5. Set a date/time for completion and let them go. Be sure to tell them you’re available to help or answer questions, but don’t micromanage them (you won’t be saving time that way anyway). If it’s a larger task, set milestones and check-in points.
  6. After they complete the task, thank them multiple times. Thank them right when they finish the task and again a few days later. If appropriate, thank them publicly for their help. If it’s a big task, consider giving them a token of appreciation: a $10 Starbucks card goes a long way.

Note: You’ll get a much higher success rate by asking people individually and specifically than by sending out a “I need help!” email.

Some tasks cannot and should not be delegated:
– You should be present for any tasks that involve the handling of money.
– Don’t delegate a task that requires a skill that your people don’t have (don’t let a technologically-challenged volunteer edit your videos, for example).
– Tasks that require a professional quality result should be outsourced not delegated.


There is no better way to free up some extra time to do ministry than to outsource the tasks that keep you from doing the ministry you want to do.

A quick comment on outsourcing in general: A lot of people associate a negative connotation to the word “outsource”. To them it seems fraudulent, lazy, or even un-American. They’ve got visions of six year olds in sweatshops or taskmasters banging drums. That’s not what I’m advocating. I’m all about hiring experts, paying them fairly, and taking things I’m not good at (or don’t have time for) off of my plate.

So what should you outsource? Who should you outsource to? How does it work? How much does it cost? And, most importantly, why outsource?

I want to hit the last question first:

Why Outsource?

You were called into youth ministry (or whatever other ministry you do) because God saw potential and gifts in you that are assets to your ministry. God wants to use you to reach people far from Him, serve those in need, equip and educate students who have fallen in love with Him, and empower people to live out their faith and share the Gospel.

God doesn’t call people into ministry because they have strong administrative skills, have an eye for design or a knack for organization. Those types of things are important, but they are NOT your ministry. You might be good at those things, but you are NOT the only one who can do them.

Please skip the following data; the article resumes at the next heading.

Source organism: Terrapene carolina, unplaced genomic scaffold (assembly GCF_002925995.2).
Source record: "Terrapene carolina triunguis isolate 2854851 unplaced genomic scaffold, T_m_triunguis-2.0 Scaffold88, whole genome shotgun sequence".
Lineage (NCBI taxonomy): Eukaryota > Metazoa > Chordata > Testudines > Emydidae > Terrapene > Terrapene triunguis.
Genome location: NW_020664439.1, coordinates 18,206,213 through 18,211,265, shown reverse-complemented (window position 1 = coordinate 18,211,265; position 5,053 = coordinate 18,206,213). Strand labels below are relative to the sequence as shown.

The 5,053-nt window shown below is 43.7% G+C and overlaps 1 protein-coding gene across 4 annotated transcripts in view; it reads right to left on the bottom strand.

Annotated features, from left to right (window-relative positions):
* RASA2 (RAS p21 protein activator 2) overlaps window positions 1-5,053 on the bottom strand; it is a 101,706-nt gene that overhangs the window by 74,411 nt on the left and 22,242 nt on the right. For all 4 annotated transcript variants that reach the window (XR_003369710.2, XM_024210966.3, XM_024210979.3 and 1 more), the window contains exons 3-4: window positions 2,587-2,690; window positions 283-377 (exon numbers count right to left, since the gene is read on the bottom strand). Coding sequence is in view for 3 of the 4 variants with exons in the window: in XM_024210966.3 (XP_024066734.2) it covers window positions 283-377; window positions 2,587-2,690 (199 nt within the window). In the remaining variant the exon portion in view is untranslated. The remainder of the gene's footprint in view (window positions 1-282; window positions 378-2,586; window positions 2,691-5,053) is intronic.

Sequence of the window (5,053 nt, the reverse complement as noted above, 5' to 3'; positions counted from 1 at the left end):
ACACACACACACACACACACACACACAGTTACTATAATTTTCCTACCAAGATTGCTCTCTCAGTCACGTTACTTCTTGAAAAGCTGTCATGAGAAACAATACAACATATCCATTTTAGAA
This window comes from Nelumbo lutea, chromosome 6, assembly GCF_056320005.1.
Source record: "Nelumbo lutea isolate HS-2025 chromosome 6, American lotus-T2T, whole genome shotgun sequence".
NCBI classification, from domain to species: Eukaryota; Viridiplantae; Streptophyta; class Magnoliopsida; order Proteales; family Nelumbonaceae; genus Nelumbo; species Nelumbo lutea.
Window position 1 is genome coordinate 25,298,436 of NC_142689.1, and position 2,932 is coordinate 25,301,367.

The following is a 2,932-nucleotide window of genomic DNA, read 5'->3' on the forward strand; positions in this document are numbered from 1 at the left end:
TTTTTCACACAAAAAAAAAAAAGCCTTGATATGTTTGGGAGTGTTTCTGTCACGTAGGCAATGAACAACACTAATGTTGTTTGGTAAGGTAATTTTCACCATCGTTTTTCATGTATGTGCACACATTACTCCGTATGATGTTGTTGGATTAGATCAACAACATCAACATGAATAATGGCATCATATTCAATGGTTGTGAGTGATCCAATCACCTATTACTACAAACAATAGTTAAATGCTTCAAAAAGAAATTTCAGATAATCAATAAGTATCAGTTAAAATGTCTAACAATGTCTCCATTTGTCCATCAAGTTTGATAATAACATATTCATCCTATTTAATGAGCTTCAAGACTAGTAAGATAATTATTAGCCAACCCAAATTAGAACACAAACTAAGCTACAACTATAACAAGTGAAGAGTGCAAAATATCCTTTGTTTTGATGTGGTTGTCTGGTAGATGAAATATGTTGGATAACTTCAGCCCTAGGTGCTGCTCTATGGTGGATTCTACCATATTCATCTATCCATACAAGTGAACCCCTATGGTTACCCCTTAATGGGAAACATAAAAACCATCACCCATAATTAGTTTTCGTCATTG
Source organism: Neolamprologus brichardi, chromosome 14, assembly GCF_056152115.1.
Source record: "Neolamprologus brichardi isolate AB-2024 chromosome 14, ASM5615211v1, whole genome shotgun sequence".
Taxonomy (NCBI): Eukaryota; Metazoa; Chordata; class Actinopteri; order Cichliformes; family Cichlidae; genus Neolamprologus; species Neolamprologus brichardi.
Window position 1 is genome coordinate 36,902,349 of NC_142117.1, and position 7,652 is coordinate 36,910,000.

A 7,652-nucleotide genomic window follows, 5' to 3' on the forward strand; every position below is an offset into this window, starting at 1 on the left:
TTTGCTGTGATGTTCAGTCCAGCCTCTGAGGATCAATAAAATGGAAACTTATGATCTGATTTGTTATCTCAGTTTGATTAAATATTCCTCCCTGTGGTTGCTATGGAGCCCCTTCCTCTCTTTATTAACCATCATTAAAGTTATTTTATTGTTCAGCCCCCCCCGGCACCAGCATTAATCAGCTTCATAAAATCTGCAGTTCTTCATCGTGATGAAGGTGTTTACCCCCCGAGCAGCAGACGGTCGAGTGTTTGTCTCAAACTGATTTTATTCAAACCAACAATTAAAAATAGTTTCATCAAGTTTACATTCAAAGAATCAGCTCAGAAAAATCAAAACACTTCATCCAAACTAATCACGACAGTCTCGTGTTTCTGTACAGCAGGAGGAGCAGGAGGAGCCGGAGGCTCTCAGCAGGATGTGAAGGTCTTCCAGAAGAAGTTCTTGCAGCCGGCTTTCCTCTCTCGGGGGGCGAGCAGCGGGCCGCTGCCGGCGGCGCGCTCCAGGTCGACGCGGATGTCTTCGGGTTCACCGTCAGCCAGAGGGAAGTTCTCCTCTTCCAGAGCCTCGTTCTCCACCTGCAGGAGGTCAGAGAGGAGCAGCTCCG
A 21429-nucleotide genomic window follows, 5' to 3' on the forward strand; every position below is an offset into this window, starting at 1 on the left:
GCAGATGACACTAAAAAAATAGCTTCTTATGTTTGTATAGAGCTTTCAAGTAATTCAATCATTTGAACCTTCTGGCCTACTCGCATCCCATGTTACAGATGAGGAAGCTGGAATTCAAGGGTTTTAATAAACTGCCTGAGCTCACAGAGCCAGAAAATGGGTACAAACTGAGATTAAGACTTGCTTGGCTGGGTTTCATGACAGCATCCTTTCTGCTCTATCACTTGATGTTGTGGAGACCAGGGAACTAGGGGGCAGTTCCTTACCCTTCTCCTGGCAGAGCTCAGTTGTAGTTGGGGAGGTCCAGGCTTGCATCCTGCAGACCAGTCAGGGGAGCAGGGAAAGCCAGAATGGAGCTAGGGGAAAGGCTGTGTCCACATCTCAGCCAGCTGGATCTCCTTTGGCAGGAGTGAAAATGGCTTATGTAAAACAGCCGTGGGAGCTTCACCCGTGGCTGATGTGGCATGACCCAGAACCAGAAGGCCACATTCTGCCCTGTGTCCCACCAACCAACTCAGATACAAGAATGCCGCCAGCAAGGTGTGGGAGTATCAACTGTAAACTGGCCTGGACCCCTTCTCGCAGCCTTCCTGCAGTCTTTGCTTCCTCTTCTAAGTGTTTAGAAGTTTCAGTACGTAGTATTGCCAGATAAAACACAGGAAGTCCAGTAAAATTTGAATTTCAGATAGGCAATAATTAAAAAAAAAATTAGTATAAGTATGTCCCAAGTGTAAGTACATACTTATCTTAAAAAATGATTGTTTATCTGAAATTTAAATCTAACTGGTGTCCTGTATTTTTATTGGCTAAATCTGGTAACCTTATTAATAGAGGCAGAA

By outsourcing tasks that support and facilitate your ministry but ARE NOT MINISTRY, you’re freeing yourself up TO DO MINISTRY.

What if you had TWO EXTRA HOURS EACH WEEK to pour into your ministry, what would you do?

I asked that same question on Facebook, here were a few of the responses:

What would you do if you had two extra hours?

What? Who? How?

I’ve spent a lot of time working through those questions, and I think I’ve come up with a solution that works really well for my ministry – and I think it’ll work great for you. So…

I’ve put together a step by step guide to outsourcing for ministry – click the button below, and I’ll send it to you.

Click here to find out what tasks I outsource, who I outsource them to, how much it costs and how much time I save every week.

What about you: what would you do with 2 extra hours to focus in on your ministry?

Michael Marchand

Michael is a Catholic evangelist, author and speaker.

After spending 11 years as a parish youth minister, Michael left parish ministry to work full-time with ProjectYM (a ministry he cofounded a few years earlier).

Michael's resume also includes preaching gigs at events and conferences around the world, a Catholic theology degree, authoring a book on Catholic evangelization, years of training and consulting with parish/diocesan leaders on technology and social media, countless online projects, and the founding of 2 ProjectYM mission bases: one in Uganda and one in Chattanooga, TN.

Michael is blessed to be part of an amazing missionary family. Michael, his beautiful wife (Crystal) and three kids recently settled in Chattanooga to serve the local Church there.

Questions or Comments?